At the end of March 2010, Apple officially released the public version of Mac OS X 10.6.3. The x.x.3 release marked the third main revision to the Mac operating system, Snow Leopard.
At the time of release, the 10.6.3 update brought many enhancements:
– improve the reliability and compatibility of QuickTime X
– address compatibility issues with OpenGL-based applications
– address an issue that causes background message colors to display incorrectly in Mail
– resolve an issue that prevented files with the # or & characters in their names from opening in Rosetta applications
– resolve an issue that prevented files from copying to Windows file servers
– improve performance of Logic Pro 9 and Main Stage 2 when running in 64-bit mode
– improve sleep and wake reliability when using Bonjour wake on demand
– address a color issue in iMovie with HD content
– improve printing reliability
– resolve issues with recurring events in iCal when connected to an Exchange server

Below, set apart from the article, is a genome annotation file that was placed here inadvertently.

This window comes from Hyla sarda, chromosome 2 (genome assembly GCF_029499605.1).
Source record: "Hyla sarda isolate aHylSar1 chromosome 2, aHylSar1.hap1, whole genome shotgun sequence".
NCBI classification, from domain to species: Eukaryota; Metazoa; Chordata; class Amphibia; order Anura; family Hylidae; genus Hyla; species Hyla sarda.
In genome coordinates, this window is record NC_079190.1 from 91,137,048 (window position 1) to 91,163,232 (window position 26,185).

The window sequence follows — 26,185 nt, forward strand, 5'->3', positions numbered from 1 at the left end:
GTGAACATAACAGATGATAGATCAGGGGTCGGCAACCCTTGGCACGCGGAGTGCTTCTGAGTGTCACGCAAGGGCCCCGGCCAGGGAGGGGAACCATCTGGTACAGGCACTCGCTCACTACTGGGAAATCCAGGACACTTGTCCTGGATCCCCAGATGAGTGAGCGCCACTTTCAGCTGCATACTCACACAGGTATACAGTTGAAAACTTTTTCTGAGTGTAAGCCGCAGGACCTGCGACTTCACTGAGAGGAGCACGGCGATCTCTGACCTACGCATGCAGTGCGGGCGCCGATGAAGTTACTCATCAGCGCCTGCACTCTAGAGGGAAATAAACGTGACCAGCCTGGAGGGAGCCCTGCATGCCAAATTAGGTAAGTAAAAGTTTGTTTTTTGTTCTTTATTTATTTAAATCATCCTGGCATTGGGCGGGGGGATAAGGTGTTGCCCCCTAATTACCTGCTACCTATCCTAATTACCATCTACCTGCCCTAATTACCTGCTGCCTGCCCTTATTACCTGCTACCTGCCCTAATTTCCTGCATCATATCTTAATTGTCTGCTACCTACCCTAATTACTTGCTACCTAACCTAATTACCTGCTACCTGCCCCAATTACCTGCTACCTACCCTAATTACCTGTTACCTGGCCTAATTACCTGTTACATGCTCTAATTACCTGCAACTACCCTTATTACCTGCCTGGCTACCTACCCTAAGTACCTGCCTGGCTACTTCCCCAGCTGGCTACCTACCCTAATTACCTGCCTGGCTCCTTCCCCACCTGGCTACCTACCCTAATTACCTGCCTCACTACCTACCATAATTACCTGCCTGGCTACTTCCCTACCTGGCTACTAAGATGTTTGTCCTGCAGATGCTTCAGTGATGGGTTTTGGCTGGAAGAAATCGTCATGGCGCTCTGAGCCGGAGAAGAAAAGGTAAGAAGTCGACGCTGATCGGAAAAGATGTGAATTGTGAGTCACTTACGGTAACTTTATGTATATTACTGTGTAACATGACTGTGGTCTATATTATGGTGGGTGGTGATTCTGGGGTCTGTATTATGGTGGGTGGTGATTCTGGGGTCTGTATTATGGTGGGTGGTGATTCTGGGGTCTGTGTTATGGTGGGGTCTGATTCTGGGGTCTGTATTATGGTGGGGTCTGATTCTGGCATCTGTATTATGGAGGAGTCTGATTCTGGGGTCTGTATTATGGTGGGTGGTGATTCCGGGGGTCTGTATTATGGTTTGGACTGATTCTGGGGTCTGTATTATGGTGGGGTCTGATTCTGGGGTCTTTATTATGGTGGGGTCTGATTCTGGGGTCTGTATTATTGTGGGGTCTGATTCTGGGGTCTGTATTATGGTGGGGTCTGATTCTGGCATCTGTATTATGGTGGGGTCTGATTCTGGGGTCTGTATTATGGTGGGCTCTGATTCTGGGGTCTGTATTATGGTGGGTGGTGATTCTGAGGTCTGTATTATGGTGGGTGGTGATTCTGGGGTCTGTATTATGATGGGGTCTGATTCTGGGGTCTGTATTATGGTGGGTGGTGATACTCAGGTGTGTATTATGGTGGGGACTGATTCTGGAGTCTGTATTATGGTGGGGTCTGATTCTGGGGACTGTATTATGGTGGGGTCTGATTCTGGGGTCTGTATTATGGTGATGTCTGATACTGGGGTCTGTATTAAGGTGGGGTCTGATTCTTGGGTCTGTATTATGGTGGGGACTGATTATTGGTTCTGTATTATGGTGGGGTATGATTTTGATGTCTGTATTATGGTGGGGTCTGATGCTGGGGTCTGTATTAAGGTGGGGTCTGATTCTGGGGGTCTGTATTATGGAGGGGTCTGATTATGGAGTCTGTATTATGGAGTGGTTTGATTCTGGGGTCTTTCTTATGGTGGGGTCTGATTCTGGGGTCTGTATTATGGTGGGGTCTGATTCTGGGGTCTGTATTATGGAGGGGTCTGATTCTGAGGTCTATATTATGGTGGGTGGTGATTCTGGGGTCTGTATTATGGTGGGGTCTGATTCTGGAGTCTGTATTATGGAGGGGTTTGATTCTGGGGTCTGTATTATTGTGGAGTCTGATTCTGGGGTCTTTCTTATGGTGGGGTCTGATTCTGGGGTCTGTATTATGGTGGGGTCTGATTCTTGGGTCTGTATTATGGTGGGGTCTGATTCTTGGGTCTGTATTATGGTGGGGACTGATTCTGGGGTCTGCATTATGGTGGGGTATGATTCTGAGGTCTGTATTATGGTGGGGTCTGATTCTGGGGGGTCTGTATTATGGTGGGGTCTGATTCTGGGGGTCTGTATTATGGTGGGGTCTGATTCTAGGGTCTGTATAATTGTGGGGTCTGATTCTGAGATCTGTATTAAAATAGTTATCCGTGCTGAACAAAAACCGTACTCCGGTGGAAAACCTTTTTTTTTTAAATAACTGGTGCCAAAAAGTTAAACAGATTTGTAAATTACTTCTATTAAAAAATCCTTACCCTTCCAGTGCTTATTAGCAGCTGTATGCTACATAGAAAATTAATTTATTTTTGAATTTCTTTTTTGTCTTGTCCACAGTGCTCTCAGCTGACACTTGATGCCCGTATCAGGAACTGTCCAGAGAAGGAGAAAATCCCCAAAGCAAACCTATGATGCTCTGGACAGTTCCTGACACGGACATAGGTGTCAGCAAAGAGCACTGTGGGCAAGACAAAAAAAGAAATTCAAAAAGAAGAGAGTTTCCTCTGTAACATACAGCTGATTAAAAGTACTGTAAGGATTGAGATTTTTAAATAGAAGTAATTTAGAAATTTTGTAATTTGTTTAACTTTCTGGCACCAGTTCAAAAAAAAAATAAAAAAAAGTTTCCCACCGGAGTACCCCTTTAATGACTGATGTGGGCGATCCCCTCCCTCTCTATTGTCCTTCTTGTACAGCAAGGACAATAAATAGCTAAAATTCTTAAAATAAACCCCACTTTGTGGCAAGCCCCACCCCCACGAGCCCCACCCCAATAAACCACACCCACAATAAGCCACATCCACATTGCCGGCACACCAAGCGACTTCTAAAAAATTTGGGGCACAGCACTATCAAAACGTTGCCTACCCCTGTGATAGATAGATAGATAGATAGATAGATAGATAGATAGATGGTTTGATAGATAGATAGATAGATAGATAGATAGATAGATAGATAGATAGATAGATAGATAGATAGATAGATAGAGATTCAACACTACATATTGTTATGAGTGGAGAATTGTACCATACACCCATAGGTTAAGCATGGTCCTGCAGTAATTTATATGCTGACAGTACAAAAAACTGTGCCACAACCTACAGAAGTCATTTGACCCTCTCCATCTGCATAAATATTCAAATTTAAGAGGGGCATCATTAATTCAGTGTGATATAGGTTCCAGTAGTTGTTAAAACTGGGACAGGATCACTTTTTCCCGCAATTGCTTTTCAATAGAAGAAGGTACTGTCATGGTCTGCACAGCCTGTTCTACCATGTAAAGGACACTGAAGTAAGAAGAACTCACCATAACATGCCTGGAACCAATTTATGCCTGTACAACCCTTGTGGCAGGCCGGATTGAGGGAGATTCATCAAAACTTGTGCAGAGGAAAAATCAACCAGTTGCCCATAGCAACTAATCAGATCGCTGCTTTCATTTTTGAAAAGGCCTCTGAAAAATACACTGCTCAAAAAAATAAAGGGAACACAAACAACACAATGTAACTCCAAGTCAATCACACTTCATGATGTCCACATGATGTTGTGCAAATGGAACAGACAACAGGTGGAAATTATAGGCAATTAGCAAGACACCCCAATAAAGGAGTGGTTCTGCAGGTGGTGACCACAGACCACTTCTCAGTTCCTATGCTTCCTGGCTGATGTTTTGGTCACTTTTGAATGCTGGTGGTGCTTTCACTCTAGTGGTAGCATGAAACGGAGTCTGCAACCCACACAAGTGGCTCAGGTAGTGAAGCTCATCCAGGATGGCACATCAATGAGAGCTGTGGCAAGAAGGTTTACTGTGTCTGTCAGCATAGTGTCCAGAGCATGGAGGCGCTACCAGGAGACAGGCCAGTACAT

– improve the reliability of 3rd party USB input devices
– fix glowing, stuck, or dark pixels when viewing video from the iMac (Late 2009) built-in iSight camera
The first two test builds of 10.6.3 were issued in January 2010 and the third through sixth builds were issued in February 2010. The seventh, eighth, ninth, and tenth builds were issued in March 2010 with the final 10.6.3 released on March 29, 2010. The 10.6.3 build period marked one of the longest test periods for an Apple operating system.
This week, in less than a month since the last OS X release, Apple seems to be pushing forward with plans to update Snow Leopard. We have received reports that Apple is preparing to begin testing the next main revision of Snow Leopard, version 10.6.4.
It is unknown at this time how long this build period will last, but if the last period is any indication, the 10.6.4 period could take us into the early summer of 2010.